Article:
Archive October 2018 XIX, No. 10

Thinking of Buying... Small Bone Power Tools

Put power and precision in your surgeons' hands

Mike Morsch

Mike Morsch, Associate Editor

BIO

MICRO POWER TOOLS
Pamela Bevelhymer, RN, BSN, CNOR
MICRO POWER TOOLS Speed and torque strongly influence what small bone power tools can do, how easy they are to use and the precision they offer.

Just as in golf you don’t tee off with your putter, in surgery you pick the right power tool for the job. Some are designed for larger operations — like knee and hip replacements — where surgeons need more speed and power, while others are intended for small bone procedures that require more precision and finesse when sawing, shaping, dissecting and drilling bone, or fragmenting, emulsifying and aspirating soft tissue.

“The importance of having specific power tools for what I do is that they’re more precise,” says D. Scott Biggerstaff, MD, a foot and ankle specialist at OrthoCarolina in North Carolina.

Precision is only one of the features to look for when buying small bone power tools. Here are some others to consider:

  • Pencil grip. It doesn’t get any more precise than the pencil grip. The name is exactly what it implies, you hold it like a pencil. The pencil grip is for more intricate, fine-detailed procedures, like nerve repair, wrist arthroscopy, wrist fractures, minimally invasive surgery of the hand and carpal tunnel syndrome. It’s not meant to be used to penetrate the bone but used, for example, to open a small hole in the bone. Speed is important for pencil grips because it prevents the burr from wobbling. But too much power can actually be bad. It could split the bone and make it difficult to control the pencil.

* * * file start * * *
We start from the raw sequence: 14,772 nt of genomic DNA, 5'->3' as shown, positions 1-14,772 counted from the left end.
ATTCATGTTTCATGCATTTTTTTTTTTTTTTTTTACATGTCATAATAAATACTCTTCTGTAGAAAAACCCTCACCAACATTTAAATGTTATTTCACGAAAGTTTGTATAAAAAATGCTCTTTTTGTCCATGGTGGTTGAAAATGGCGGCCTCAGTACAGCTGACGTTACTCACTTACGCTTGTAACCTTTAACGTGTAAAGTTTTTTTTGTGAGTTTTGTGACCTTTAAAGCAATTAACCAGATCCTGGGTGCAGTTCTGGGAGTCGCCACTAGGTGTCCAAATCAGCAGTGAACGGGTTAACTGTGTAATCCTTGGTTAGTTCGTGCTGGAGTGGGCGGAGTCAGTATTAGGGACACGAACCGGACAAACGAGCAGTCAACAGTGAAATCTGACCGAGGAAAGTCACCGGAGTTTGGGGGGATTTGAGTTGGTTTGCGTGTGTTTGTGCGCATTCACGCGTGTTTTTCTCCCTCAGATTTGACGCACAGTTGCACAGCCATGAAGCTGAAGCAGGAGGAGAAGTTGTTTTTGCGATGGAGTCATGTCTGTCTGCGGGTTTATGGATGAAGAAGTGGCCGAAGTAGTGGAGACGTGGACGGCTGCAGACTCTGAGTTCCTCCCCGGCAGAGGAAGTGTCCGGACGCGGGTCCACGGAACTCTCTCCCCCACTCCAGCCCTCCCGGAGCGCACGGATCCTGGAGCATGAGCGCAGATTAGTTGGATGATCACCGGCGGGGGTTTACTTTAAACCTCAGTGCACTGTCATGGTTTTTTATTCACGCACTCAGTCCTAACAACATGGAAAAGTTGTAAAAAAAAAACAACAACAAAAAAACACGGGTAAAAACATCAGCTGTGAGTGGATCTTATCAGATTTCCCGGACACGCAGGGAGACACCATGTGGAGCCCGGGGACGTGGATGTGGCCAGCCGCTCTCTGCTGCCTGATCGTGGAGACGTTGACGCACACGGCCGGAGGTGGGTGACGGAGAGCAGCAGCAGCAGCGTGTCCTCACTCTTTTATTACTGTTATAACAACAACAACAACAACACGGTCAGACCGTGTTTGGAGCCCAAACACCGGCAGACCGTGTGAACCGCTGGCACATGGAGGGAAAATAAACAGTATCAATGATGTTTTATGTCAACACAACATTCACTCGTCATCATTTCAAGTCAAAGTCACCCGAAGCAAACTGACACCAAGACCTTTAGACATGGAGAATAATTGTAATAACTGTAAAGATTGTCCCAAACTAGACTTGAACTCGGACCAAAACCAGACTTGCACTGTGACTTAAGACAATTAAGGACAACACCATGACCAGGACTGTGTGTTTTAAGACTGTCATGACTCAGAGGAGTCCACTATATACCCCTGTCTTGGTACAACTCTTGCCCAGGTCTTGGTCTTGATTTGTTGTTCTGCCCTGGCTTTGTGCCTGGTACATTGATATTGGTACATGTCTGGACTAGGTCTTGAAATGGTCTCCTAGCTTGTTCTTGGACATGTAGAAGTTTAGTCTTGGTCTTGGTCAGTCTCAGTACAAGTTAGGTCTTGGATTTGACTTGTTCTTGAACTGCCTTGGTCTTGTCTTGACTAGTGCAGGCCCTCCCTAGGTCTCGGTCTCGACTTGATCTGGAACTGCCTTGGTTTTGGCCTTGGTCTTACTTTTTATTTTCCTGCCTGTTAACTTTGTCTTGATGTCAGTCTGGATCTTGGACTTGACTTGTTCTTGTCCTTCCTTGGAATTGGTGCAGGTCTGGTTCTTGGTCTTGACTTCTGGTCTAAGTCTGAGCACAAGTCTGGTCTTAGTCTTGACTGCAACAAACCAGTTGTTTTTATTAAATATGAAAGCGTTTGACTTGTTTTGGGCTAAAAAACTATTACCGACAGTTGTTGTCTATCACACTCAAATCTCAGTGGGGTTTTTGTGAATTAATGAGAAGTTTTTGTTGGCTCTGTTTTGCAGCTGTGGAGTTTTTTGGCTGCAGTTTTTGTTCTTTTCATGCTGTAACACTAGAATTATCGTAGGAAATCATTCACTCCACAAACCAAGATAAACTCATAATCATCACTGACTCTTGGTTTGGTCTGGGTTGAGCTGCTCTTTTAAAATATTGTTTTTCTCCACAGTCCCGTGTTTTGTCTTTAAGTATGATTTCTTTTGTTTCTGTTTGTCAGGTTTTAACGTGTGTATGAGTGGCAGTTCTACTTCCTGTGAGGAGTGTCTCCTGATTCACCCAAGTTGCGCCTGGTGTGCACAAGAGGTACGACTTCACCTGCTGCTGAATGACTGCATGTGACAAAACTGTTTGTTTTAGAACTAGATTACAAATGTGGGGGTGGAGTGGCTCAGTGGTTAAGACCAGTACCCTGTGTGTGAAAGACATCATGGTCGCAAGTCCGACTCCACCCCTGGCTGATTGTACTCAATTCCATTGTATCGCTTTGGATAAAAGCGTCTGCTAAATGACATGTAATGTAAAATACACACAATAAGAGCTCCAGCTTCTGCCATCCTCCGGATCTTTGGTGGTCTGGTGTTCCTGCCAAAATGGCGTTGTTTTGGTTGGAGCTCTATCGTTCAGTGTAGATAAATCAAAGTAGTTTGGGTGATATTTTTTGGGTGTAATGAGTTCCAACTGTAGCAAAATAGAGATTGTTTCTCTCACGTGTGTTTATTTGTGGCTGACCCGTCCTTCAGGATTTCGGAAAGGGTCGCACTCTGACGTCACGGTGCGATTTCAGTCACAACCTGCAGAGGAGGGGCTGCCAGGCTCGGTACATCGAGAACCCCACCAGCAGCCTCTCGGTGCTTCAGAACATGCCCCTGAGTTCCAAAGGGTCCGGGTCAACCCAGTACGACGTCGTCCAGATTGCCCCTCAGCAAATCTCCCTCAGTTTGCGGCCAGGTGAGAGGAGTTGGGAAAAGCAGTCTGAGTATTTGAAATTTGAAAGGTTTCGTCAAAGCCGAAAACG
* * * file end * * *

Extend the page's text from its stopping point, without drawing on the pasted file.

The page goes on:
• Pistol grip. You hold it as you would a power drill that’s stored in your garage. It has a little more power and is used for drilling holes in which to place screws and for some bigger procedures.

“There are some occasional larger osteotomies that I’ll use the pistol grip for because it has more power and the saw blades are a little bigger,” says Dr. Biggerstaff. “You can get the procedure done efficiently and maybe not need as much of the preciseness or accuracy.” • Blade width. When a surgeon wants to shorten a bone, the width of the saw blade is critical. The narrower the blade, the more precise it is. The wider the blade, the more bone it takes and the wider kerf (the narrow channel or slit from cutting) it leaves.

  • Blade width. When a surgeon wants to shorten a bone, the width of the saw blade is critical. The narrower the blade, the more precise it is. The wider the blade, the more bone it takes and the wider kerf (the narrow channel or slit from cutting) it leaves.

“Having a blade with a narrow kerf is very helpful,” says Christopher Lincoski, MD, a hand surgeon at University Orthopedics Center in State College, Pa. “If it has a wide kerf, then I need to figure that into my measurements.” He adds that several factors impact the kerf, including the width of the blade, the set of the blade’s teeth, the amount of wobble created during cutting and the amount of material pulled out of the sides of the cut.

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